• John was a lot less level-headed. His task should’ve been the simplest of all — the receptionist couldn’t print a document. Totally understandable when the printer is turned off and all of the lights on its display were totally dark. First, he hit Control+P, selected the printer, and clicked “OK,” and confirmed it wasn’t working. His solution? Hit Control+P harder to make sure the printer really felt it. For 20 minutes, he kept increasing the force of his typing and mouse clicks, finally pounding his fist on the desk and giving up.
  • Leaning back is lazy or arrogant, leaning forward is aggressive and slouching is just lazy. Instead, experts say to aim for a neutral position, sitting tall as if a string were connecting your head to the ceiling.
  • Breaking Eye Contact

    We tend to feel uncomfortable holding eye contact once a personal connection has been created.

    Don't stare, but try to hold your interviewers gaze for one extra second before breaking away.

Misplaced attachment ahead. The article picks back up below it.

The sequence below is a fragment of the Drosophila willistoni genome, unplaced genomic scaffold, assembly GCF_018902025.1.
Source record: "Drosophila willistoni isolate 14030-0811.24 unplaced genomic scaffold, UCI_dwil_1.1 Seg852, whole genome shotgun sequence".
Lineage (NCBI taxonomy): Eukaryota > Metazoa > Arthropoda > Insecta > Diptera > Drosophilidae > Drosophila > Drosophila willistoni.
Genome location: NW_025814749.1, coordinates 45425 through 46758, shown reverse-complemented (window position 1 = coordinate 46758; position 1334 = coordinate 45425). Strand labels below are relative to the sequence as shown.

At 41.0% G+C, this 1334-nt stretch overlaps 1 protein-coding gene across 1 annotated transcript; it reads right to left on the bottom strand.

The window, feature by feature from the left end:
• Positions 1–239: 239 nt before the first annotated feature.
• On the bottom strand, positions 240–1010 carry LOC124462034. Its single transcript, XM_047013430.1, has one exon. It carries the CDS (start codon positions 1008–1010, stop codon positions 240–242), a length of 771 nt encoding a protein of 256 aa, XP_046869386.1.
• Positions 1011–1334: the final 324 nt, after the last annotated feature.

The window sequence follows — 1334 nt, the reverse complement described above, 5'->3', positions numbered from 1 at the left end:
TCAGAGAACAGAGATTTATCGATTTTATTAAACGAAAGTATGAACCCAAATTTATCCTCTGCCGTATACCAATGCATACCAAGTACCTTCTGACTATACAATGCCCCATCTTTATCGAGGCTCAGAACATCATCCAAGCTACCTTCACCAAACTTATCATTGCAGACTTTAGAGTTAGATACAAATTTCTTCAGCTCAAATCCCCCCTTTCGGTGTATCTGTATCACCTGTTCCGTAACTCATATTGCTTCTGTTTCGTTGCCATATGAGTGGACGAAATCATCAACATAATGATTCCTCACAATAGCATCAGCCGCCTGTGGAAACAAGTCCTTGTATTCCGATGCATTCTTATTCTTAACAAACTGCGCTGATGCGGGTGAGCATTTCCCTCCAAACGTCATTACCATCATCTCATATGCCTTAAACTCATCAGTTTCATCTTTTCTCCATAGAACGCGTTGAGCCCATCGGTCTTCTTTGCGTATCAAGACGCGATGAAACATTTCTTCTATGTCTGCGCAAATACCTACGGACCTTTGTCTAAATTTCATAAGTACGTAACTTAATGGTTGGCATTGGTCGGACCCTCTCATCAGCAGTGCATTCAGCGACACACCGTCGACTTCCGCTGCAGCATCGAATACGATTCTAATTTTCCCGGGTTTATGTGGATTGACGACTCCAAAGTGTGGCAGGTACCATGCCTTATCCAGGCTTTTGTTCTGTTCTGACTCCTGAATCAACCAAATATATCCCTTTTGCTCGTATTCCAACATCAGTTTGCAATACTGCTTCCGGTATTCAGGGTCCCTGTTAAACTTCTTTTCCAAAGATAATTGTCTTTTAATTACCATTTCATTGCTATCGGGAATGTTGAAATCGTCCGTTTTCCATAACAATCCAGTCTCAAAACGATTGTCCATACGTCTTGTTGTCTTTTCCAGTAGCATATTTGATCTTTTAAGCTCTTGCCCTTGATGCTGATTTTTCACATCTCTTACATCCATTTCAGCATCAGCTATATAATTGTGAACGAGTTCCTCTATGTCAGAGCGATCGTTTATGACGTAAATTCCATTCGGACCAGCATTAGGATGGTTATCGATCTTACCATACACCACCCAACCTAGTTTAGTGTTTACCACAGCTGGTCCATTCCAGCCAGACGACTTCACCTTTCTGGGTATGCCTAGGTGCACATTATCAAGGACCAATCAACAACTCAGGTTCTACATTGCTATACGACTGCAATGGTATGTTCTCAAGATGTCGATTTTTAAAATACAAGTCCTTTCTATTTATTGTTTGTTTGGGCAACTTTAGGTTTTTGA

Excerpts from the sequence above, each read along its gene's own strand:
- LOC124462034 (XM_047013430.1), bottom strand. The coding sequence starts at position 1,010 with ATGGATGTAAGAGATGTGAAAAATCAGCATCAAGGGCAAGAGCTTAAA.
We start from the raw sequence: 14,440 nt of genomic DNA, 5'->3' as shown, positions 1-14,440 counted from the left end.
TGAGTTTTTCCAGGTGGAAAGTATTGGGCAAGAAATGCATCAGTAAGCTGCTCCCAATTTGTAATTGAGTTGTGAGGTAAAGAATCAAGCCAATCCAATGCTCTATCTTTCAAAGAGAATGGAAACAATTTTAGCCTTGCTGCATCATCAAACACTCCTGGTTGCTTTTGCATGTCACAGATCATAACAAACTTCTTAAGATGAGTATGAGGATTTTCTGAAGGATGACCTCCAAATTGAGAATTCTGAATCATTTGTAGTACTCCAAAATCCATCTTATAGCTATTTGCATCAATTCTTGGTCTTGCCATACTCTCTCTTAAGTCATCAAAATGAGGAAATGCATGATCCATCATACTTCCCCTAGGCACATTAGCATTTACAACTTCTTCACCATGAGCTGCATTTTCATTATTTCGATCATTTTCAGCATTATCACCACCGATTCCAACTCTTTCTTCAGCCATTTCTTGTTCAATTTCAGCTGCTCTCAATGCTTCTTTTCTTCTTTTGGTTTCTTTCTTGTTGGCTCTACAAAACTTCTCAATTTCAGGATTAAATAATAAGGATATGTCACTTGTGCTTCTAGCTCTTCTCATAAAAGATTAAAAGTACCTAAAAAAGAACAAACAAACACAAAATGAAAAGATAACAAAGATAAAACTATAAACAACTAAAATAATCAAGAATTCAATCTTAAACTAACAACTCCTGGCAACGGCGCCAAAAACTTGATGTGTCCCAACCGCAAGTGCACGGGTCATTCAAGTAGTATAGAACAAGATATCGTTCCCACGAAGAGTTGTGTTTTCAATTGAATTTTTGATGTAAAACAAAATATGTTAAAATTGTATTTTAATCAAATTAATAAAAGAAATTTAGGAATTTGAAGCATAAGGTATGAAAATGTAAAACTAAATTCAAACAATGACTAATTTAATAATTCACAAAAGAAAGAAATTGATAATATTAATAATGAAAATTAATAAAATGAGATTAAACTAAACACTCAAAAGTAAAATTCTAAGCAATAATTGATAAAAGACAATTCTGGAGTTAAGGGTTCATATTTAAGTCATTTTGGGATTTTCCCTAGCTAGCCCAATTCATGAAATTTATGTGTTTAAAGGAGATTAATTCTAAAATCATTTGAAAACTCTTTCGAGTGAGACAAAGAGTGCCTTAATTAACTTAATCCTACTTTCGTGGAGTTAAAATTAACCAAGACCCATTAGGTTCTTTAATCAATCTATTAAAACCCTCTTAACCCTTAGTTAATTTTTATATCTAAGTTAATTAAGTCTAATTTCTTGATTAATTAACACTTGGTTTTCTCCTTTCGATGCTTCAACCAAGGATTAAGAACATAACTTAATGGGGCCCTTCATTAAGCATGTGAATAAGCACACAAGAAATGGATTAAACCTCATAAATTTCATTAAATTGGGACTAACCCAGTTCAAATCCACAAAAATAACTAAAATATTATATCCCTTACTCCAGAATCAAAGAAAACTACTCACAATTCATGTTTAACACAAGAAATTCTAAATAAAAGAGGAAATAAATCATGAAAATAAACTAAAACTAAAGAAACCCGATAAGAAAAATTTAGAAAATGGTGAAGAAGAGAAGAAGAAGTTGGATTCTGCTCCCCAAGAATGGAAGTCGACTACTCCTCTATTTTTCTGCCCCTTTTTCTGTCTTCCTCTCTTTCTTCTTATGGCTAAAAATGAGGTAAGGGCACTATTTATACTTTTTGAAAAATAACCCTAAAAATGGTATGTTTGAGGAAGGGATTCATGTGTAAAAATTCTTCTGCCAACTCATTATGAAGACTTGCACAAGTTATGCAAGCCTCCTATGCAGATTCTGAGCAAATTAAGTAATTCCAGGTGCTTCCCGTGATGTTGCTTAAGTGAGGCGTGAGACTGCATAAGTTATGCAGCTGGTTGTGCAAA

Do this especially when shaking hands
  • It's important to be confident and look the interviewer in the eye

    But then break away. Locking eyes with someone for an extended period of time can be interpreted as aggressive, not to mention creepy.
  • Distracted or upward eye movements can suggest someone is lying or not sure of themselves.

    It's important to look someone directly in the eye to convey confidence and certainty.
  • Arms crossed over your chest signal defensiveness and resistance

    When they're open at your sides you appear more approachable.
  • We undermine how powerful or in focus we are by nodding like a bobble-head doll

    Nod once or twice with a smile of agreement. But find your still centre and stay there.
  • Stop fidgeting!

    The nervous energy will distract the interviewer.